Although the antimicrobial activity of 405 nm LED illumination has been widely studied, the limitations on the application of LED systems have also been found. In food production environments, 405 nm LED takes a long time to completely sterilize food matrices, causing food sensory and nutritional quality loss. Recently, Josewin et al. [21] demonstrated that the synergistic effects of an LED and riboflavin (100 μM) produced a 1.2 log reduction of L. monocytogenes on smoked salmon at 4 °C, which was more effective than either treatment alone. Thus, an additional hurdle combined with 405 nm LED illumination should be developed for the improvement of sterilization efficiency with less impact on food quality. Plant-derived compounds have been extensively used as flavoring agents and many exhibit a wide spectrum of antimicrobial activity [22]. The challenge for the practical application of plant origin antimicrobial agents is to exploit optimized low-dose combined processes to minimize toxicological effects and sensory changes [23]. Citral (C10H16O) is one of the essential oil compounds originating from herbal plants such as lemon myrtle, lemongrass, orange, lime, and bergamot [24]. It has been recognized as a safe food additive according to the National Food Safety Standard for Uses of Food Additives (GB 2760-2011) [25] and approved by the Food and Drug Administration of the United States (FDA) as a safe ingredient [26]. It has been reported to exert antimicrobial effects on Campylobacter jejuni, E. coli O157, L. monocytogenes, Bacillus cereus, S. aureus, and Cronobacter sakazakii in food matrices [27,28,29,30]. Additionally, there is increasing evidence that citral has potential anti-inflammatory and anti-corrosive effects [31,32].
These findings indicate that the use of LEDs or citral is a promising alternative to traditional preservation technologies for reducing the potential risk of food safety. However, little is known about the inactivating effect of the combination of LEDs and citral. The objective of this study was to examine the antimicrobial efficiency of the combination of 405 nm LED irradiation and citral against V. parahaemolyticus on fresh shrimp, as a novel application for seafood preservation. Moreover, it’s possible antimicrobial mechanism was also elucidated by investigating the cell morphology, cell membrane permeability, as well as DNA degradation.

2. Materials and Methods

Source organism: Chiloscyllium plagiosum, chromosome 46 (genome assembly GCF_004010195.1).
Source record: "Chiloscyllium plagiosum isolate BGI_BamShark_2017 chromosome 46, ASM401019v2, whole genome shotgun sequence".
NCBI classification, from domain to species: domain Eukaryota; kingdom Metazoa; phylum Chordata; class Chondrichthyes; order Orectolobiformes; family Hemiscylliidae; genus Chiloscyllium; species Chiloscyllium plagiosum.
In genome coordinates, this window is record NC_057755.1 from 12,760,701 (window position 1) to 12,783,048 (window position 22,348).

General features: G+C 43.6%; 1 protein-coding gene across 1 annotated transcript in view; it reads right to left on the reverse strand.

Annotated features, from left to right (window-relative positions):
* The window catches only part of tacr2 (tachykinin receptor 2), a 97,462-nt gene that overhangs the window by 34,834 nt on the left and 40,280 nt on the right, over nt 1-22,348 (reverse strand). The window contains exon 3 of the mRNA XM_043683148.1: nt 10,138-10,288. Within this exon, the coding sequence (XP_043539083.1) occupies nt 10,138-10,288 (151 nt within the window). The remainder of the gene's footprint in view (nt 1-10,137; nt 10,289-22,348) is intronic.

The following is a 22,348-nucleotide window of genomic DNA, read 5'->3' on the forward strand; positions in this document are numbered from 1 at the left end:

2.1. Reagents

Citral (CAS 5392-40-5) was obtained from LGC Labor GmbH (Germany) at a HPLC purity of at least 99%. Citral was dissolved in dimethyl sulfoxide (DMSO; Tianjin Kemiou Chemical Reagent Co., Ltd., Tianjin, China) before being used. The final concentration of DMSO in all treated and control sample solutions was 0.5% (v/v). Fresh shrimp (Litopenaeus vannamei) was purchased from a local retail market in Yangling, China.

2.2. Bacterial Strains and Culture Conditions

V. parahaemolyticus ATCC 17802 was purchased from the American Type Culture Collection (ATCC, Manassas, VA, USA). V. parahaemolyticus 240 and V. parahaemolyticus 245 were seafood isolates obtained from the Food Safety and Technology Research Centre in The Hong Kong Polytechnic University. Frozen cultures were recovered from the cryovial by surface spreading on plates of Tryptone soya agar (TSA; Beijing Land Bridge Technology Co., Ltd., Beijing, China), supplemented with 3% (w/v) NaCl, and were incubated for 24 h at 37 °C. To ensure strain purity, a single colony on TSA was cultured into Tryptone Soya Broth (TSB; Beijing Land Bridge Technology Co., Ltd., China) supplemented with 3% NaCl, incubated with shaking at 130 rpm overnight at 37 °C.

2.3. Light-Emitting Diode (LED) Illumination System

A slightly modified version of the illumination system comprising 405 nm LED was confirmed with the method of Zheng et al. [33], with slight modifications. Initially, the top of a heat sink with a cooling fan attached with 405 nm LED was used for minimizing the thermal production of the LED chip and preventing its thermal damage. To avoid the entry of extraneous light, an ABS (acrylonitrile butadiene styrene) housing was utilized to accommodate the system assembly. During LED illumination, the bacterial suspension below the system was subjected to temperature surveillance once every 3 min with a thermocouple thermometer (Everett, WA, USA).
The light dosage was calculated based on Equation (1) [14]. Derivation of the equation was based on the fact that an inverse-square law is obeyed by the intensity of point source-irradiated light or other linear waves:
P = 2 π I 0 h 2 ( 1 1 1 + ( r h ) 2 ) ,
where P (mW) refers to the quantity of energy falling on the plate every second, I0 denotes the intensity reading at the plate center from a mobile LED radiometer (Linshang, Shenzhen, China), r (cm) represents the radius of the plate, and h (cm) refers to the LED (point source) height from the plate center. In this study, I0 = 3.23 mW/cm2, r = h = 4.5 cm, and P = 18.94 ± 0.05 mW/cm2
The computational formula for dose, D (energy density) (J/cm2), is shown below:
D = P A t ,
where A represents the overall area of the plate (cm2), and t refers to the time (seconds).

2.4. Temperature Control